Why Do Terrariums Fail?

Why Do Terrariums Fail?

Did your enthusiasm for creating mini plant gardens around your home feel wasted because your small terrarium plants didn’t survive?

Don’t worry—perhaps, as a beginner, you weren’t fully aware of how to care for the tiny ecosystem.

Learn more about nurturing small terrarium plants effectively, and with time, you’ll improve.

We have compiled the possible causes that might have led to the failure of your first attempt at terrarium gardening so that next time, we know how to properly care for your open or closed terrarium garden.

Possible Reasons Behind a Failed Terrarium Gardening

Possible Reasons Behind a Failed Terrarium Gardening

The terrarium garden will need some maintenance once in a while.

Here are some common mistakes that you might be making and tips on how to avoid them.

Cause 1: Overwatering

Overwatering can cause your terrariums to fail and your small plants to rot.

Terrariums lack drainage holes for excess water to flow out of the system, which leads to the rotting of leaves and roots and an inviting environment for molds.

Signs like brown roots and white leaves indicate you are overwatering your succulents or other plants.

If the leaves appear softer and lose firmness, this is another indicator of overwatering. So, stop right away if you are overwatering your plants and let them dry out.

Cause 2: Using the Wrong Containers

Before deciding to make a terrarium garden, ensure you have proper knowledge of your plants and their atmospheric requirements to distinguish between plants that go in sealed and unsealed terrariums.

Unable to distinguish this will lead to the terrarium’s failure.

Succulents, cacti, and air plants need heat, well-drained soil, proper ventilation, and low humidity levels, so they must be kept in open terrariums.

Sealed terrariums are only for mosses, ferns, orchids, and lichens. Tropical plants also do well in sealed terrariums.

Cause 3: Excessive Light

Most plants, especially the sealed terrarium plants, don’t require too much direct and bright light.

They can do with some amount of indirect sunlight, too.

Small plants in sealed terrariums fail if placed in direct sunlight for too long because the glass container can act as a magnifier, causing the sunlight to focus on the leaves and burn them.

Most plants are also inefficient at tolerating the heat of direct sunlight, as the enclosed container becomes steamy due to moisture inside, and we all know that steam contains more latent heat.

So, place sealed terrariums in moderate exposure and indirect sunlight for a few hours daily.

Also, remove the lid every week to allow the moisture out and to let the plants take in some fresh air.

Cause 4: Less Light

Excessive light can harm small plants, and too little light can also cause improper growth.

Now, what should we do if your apartment receives less light?

Add some grow lights or fluorescent bulbs if your plant receives insufficient indirect light regularly.

Cause 5: Proximity to Heating Sources

Heating isn’t good for your small terrarium plants.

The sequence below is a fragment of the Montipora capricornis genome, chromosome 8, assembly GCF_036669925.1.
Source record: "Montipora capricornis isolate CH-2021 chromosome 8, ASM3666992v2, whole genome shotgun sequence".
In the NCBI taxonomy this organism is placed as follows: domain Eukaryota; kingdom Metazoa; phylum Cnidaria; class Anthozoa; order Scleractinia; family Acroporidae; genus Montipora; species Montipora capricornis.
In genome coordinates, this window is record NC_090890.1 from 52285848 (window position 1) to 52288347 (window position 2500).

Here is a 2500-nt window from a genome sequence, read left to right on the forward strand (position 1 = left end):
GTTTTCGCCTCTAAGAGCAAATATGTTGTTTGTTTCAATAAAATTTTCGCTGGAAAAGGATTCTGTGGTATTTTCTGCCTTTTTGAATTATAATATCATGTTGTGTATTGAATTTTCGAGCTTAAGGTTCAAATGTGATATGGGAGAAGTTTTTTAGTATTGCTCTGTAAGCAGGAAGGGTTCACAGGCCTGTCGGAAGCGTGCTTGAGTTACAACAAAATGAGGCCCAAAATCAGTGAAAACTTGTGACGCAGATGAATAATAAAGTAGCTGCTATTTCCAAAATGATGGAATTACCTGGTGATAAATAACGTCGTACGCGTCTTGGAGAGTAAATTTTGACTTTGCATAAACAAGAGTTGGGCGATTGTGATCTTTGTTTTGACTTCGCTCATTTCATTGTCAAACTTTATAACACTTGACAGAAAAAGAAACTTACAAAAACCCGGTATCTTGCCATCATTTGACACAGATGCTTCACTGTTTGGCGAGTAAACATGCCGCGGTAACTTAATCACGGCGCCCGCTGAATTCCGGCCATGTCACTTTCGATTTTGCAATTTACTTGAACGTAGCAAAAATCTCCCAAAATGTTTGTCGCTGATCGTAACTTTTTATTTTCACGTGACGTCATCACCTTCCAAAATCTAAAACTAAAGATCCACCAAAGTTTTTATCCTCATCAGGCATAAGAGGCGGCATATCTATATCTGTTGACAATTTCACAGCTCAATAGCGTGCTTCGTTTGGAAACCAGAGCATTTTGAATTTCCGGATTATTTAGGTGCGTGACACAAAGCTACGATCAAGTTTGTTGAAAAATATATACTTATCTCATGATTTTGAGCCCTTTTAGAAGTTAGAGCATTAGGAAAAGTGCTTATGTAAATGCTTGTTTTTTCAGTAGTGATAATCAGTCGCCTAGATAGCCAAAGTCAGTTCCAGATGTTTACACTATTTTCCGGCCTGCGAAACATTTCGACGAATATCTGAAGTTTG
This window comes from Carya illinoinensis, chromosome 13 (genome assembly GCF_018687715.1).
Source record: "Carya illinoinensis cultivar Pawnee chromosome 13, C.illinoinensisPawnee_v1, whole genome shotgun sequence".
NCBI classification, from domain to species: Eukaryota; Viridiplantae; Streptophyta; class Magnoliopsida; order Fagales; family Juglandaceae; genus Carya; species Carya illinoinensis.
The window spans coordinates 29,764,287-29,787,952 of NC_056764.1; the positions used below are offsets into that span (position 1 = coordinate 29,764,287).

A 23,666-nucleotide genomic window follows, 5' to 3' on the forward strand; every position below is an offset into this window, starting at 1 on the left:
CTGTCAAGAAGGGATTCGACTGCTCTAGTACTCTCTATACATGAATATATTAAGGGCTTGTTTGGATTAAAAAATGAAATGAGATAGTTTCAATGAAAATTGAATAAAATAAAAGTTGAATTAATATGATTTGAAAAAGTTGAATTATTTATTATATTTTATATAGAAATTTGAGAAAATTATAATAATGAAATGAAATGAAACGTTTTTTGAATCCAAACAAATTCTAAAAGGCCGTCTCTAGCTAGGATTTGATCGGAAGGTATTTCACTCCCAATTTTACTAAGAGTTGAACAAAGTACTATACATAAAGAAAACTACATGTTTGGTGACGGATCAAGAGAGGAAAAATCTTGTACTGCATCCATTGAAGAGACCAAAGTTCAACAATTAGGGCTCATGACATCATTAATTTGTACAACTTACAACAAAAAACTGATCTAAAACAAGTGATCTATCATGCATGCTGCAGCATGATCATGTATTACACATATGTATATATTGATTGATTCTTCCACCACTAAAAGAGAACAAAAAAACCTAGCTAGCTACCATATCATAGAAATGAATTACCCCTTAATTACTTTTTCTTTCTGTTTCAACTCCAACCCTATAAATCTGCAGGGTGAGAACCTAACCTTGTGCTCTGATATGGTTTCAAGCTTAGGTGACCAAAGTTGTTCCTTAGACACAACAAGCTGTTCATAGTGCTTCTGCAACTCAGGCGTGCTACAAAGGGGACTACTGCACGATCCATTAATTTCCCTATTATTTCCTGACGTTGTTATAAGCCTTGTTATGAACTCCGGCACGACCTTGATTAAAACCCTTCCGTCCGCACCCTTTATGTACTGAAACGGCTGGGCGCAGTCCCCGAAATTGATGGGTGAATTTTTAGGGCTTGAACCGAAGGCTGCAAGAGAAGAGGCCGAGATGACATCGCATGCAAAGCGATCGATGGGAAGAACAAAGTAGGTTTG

So, if you have placed your cute little terrarium systems near radiators, room heaters, or heating vents, most small plants would not survive.

So, avoid placing the open or enclosed terrariums near heating sources at your home.

Cause 6: Dirty Container Glass

Once in a while, the glass could turn dirty and foggy.

If the terrarium glass isn’t clean, it will hinder light from reaching the plants, and consequently, your small terrarium plants won’t survive and sustain.

So, you have to clean the container with a damp, lint-free cloth or newsprint.

Do not use chemicals to clean the glass, as its traces will affect the ecosystem.

Cause 7: Use of Excessive Fertilizer

Fertilizing your plants is good occasionally, as it improves plant growth by supplying the required nutrients.

However, some plants will face survival issues if an excess of strong fertilizers is used because they may be adapted to growing in poor nutrient soil.

This is especially applicable to carnivorous plants.

Therefore, choose your fertilizers wisely.

Most terrarium plants don’t need excessive fertilizers.

Spray fertilizers rich in nitrogen and potassium are enough for air plants and can be used every two months.

In Conclusion

In general, sealed terrariums are low-maintenance ecosystems. But even then, they do require occasional maintenance.

One has to remember that these tiny home gardens are delicate setups that need to be dealt with carefully and gently to ensure their long-term sustenance and survival.

One cannot treat them like outdoor gardens, where one or two mistakes can be overlooked, as the outdoor environment is self-sustaining and can tolerate some misses occasionally.

So, hopefully, we have helped you understand how to care for your terrarium plants carefully so that they can survive and thrive.

Asher Pollan
Asher Pollan, with a Master’s in Botany from the University of Chicago, has been a plant enthusiast and educator for 16 years at a university. He joined our editorial team as a freelancer, sharing his knowledge of plant physiology, indoor gardening, and botanical science. His background includes roles in public gardens, as a horticultural therapist, and researcher, and taught the skills of everyday gardening to people in weekend workshops. He enjoys botanical illustration and participates in plant conservation initiatives.

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